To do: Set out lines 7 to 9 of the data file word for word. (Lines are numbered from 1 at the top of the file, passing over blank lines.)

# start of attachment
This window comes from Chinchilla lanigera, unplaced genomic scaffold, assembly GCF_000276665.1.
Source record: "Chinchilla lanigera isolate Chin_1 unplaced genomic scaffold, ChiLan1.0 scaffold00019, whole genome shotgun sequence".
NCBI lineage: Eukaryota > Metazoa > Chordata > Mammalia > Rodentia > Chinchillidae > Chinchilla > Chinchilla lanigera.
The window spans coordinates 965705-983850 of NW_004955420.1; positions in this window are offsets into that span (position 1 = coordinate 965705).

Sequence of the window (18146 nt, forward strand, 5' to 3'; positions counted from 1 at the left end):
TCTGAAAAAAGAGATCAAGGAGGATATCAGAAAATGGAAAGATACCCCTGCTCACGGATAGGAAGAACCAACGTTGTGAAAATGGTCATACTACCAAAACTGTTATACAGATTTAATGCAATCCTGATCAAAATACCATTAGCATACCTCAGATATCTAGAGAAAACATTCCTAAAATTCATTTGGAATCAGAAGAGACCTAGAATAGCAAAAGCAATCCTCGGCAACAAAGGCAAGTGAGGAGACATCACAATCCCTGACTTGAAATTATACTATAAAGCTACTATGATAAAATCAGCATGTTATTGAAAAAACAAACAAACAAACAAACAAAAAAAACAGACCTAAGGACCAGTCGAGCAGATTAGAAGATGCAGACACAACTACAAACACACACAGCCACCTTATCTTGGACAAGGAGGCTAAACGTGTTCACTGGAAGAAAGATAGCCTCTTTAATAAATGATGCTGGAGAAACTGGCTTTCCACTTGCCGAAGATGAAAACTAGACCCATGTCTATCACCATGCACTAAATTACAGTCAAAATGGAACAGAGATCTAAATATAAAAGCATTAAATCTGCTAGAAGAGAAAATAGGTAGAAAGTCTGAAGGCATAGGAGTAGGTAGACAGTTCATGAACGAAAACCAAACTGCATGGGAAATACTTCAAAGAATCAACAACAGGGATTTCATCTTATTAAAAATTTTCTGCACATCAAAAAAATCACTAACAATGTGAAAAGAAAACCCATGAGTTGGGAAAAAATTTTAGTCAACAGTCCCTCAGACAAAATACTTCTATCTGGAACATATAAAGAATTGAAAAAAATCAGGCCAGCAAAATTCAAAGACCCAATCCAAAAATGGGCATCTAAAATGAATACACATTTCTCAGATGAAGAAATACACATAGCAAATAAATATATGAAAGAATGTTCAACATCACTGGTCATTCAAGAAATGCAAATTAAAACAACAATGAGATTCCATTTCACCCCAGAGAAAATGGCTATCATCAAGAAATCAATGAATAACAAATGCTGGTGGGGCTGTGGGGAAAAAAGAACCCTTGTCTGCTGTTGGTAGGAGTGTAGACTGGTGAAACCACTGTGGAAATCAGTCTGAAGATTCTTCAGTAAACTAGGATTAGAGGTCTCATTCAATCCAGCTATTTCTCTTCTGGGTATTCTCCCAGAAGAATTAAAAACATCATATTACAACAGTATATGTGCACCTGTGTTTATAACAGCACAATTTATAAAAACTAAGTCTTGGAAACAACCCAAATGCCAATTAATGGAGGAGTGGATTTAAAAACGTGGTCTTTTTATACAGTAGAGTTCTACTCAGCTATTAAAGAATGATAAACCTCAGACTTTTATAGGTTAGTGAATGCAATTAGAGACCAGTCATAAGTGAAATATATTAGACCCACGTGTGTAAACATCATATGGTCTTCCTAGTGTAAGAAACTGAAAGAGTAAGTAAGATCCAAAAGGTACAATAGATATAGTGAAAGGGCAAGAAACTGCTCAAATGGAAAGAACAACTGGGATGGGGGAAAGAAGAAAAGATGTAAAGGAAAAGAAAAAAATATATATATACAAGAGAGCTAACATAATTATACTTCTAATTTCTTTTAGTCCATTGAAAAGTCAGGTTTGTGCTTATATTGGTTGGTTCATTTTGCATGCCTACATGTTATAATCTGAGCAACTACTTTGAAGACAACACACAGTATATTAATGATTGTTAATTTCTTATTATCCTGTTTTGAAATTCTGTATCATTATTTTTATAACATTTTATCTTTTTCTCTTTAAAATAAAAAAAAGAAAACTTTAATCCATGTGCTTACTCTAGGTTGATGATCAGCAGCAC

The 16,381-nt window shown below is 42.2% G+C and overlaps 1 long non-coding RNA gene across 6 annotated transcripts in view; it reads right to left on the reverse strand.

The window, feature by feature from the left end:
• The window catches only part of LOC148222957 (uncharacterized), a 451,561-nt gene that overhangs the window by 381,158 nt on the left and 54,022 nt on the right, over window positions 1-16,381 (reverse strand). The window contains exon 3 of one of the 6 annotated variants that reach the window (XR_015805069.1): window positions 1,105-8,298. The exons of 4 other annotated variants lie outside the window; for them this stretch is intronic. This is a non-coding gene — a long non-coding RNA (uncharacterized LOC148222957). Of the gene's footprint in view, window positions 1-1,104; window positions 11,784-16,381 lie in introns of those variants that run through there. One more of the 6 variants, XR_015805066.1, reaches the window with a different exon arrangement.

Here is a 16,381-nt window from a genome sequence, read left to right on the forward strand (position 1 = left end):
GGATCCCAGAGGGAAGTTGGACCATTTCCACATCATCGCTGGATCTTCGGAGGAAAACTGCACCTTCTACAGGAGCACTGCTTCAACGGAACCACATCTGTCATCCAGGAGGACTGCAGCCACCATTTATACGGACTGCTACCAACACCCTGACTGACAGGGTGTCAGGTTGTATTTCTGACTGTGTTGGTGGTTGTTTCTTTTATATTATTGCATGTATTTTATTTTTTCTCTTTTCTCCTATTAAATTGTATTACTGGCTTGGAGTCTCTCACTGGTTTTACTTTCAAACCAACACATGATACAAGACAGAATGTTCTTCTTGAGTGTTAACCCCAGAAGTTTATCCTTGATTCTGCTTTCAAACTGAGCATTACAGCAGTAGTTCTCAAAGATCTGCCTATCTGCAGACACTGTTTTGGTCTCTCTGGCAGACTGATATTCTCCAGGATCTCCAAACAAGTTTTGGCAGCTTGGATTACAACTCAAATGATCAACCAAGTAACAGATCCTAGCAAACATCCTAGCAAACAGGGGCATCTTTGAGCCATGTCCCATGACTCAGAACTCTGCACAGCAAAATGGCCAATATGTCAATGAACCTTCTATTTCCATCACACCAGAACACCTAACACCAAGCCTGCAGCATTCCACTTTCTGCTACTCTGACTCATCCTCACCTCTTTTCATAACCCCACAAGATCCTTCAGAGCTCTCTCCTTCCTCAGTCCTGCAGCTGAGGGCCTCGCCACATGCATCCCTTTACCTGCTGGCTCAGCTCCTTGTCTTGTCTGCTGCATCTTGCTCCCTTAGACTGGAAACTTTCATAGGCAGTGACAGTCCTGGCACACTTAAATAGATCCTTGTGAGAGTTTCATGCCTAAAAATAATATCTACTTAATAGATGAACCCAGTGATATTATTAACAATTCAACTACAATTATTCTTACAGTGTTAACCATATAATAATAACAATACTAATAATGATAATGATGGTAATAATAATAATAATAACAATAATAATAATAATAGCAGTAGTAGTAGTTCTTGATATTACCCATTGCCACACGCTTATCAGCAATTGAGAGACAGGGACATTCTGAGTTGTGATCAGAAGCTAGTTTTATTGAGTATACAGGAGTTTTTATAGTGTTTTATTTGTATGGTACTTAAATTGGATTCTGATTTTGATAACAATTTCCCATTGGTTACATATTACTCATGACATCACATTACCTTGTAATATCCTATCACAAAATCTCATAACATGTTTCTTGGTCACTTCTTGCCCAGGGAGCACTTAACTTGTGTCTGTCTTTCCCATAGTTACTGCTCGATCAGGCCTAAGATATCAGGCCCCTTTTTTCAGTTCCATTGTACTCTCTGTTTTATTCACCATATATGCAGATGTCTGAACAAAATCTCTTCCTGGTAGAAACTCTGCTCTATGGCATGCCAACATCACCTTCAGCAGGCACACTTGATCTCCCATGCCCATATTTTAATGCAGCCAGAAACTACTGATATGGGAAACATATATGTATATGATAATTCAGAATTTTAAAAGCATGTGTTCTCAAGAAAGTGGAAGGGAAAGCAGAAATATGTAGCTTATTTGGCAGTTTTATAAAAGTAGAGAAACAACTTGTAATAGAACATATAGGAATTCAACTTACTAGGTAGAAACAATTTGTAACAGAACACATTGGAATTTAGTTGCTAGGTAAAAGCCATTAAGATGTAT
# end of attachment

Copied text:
The 16,381-nt window shown below is 42.2% G+C and overlaps 1 long non-coding RNA gene across 6 annotated transcripts in view; it reads right to left on the reverse strand.

The window, feature by feature from the left end:
• The window catches only part of LOC148222957 (uncharacterized), a 451,561-nt gene that overhangs the window by 381,158 nt on the left and 54,022 nt on the right, over window positions 1-16,381 (reverse strand). The window contains exon 3 of one of the 6 annotated variants that reach the window (XR_015805069.1): window positions 1,105-8,298. The exons of 4 other annotated variants lie outside the window; for them this stretch is intronic. This is a non-coding gene — a long non-coding RNA (uncharacterized LOC148222957). Of the gene's footprint in view, window positions 1-1,104; window positions 11,784-16,381 lie in introns of those variants that run through there. One more of the 6 variants, XR_015805066.1, reaches the window with a different exon arrangement.